How is the Baltics going to really different from Eastern Germany. Poor agricultural areas. The German push in the Batics was driven by overlord exploitation, which is never going to be a mass movement.
Yeah, I was primarily thinking of Southern and Eastern Europeans--as well as perhaps Middle Eastern Christians--moving to the Baltics in large numbers. Agreed that Northern and Western Europe is unlikely to actually have many takers for this.

Large scale immigration to the US and the Americas went on till 1930.

1890-1900 3.6 million.
1900-1910 8.2 million.
1910-1920 6.3 million
1920-1930 4.2 million
1930-1940 700,000

Immigration to the USA: 1900-1920
Yes, but it was much easier before the quotas of the 1920s--especially for Southern and Eastern Europeans. The 1924 quotas were especially severe for them given that they were made based on the 1890 US Census results--when relatively few Southern and Eastern Europeans were already living in the US. Northern and Western Europeans were less affected by these quotas since a lot of their countries already had plenty of immigrants in the US in 1890.
 

Futurist

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May 2014
21,197
SoCal
#8
Simply not enough to drive immigration relatively minor differences are not going to do it.

The Push is from an rural peasantry into cities and the opportunities of Industrialization.

The Baltics is not going to be able to in a very short time frame suddenly have large industrial cties and the various opptnuties for psossible advancement in lifestyle.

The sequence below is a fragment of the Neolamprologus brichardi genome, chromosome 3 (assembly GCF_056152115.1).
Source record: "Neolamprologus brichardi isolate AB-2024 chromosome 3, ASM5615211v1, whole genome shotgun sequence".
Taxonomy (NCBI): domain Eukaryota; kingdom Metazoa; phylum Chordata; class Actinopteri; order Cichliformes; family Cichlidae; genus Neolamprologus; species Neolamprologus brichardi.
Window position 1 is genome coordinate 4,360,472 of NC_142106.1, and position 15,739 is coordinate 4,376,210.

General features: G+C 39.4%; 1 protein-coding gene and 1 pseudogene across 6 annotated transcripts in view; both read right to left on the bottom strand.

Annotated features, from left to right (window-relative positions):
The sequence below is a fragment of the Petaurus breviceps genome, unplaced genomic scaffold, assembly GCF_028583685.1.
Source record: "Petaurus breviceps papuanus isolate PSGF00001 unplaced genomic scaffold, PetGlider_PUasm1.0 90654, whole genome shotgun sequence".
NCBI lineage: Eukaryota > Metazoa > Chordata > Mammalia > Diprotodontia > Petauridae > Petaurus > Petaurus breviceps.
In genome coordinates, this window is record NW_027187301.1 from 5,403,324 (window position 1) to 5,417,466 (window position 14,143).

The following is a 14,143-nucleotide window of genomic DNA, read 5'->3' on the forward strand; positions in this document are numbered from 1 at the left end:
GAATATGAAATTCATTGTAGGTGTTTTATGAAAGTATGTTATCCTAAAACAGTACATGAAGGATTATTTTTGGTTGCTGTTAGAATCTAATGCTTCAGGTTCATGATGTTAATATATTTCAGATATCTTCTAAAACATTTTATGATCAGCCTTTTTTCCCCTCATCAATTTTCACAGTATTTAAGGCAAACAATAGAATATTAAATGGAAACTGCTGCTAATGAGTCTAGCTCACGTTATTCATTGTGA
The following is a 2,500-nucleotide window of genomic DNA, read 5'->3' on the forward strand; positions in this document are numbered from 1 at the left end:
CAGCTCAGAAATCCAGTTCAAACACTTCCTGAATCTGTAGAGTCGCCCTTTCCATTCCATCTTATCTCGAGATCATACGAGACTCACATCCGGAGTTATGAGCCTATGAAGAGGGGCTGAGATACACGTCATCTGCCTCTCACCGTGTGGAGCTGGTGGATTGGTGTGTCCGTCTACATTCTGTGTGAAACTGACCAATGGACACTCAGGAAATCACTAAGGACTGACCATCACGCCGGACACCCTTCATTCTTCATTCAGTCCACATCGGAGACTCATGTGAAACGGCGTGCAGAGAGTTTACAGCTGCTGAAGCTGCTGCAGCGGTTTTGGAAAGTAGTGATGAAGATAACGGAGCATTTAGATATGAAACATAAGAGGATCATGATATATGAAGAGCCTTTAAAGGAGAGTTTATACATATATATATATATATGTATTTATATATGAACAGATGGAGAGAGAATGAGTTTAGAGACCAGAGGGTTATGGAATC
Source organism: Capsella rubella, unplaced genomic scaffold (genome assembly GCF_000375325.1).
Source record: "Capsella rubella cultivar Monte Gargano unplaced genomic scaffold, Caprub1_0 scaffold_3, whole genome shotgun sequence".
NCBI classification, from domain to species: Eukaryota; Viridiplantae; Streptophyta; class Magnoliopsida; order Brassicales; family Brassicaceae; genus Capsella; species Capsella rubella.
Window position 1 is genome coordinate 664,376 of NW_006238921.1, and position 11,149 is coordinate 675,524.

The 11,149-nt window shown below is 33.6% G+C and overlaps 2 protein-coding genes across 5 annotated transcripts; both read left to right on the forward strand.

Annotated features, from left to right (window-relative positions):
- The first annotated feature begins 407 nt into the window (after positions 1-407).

Do you think that a non-Communist Russia would have likewise experienced significant difficulties in getting people to move to the Baltics in large numbers?
 
Jan 2019
99
Finland
#9
What if Germany would have won WWI (this would have to be done through US neutrality in WWI due to no resumption of USW; however, if that's not enough, one is probably going to have to figure out a way for Germany to quickly win in the West in 1914) and the United Baltic Duchy that it would have created in Latvia plus Estonia afterwards (with a German King, presumably) would have adopted an "open borders" policy for Europeans other than Russians (who would have been perceived as a security risk) over the last 100 years? (I suppose that Middle Eastern Christians could also be allowed to immigrate to the United Baltic Duchy.) Basically, think of the US's "open borders" policy towards Europeans until 1917. The logic behind such an "open borders" policy would be similar in both cases--as in, the need to get more people to settle there in order to make good use of more of the land there as well as to become stronger as a nation.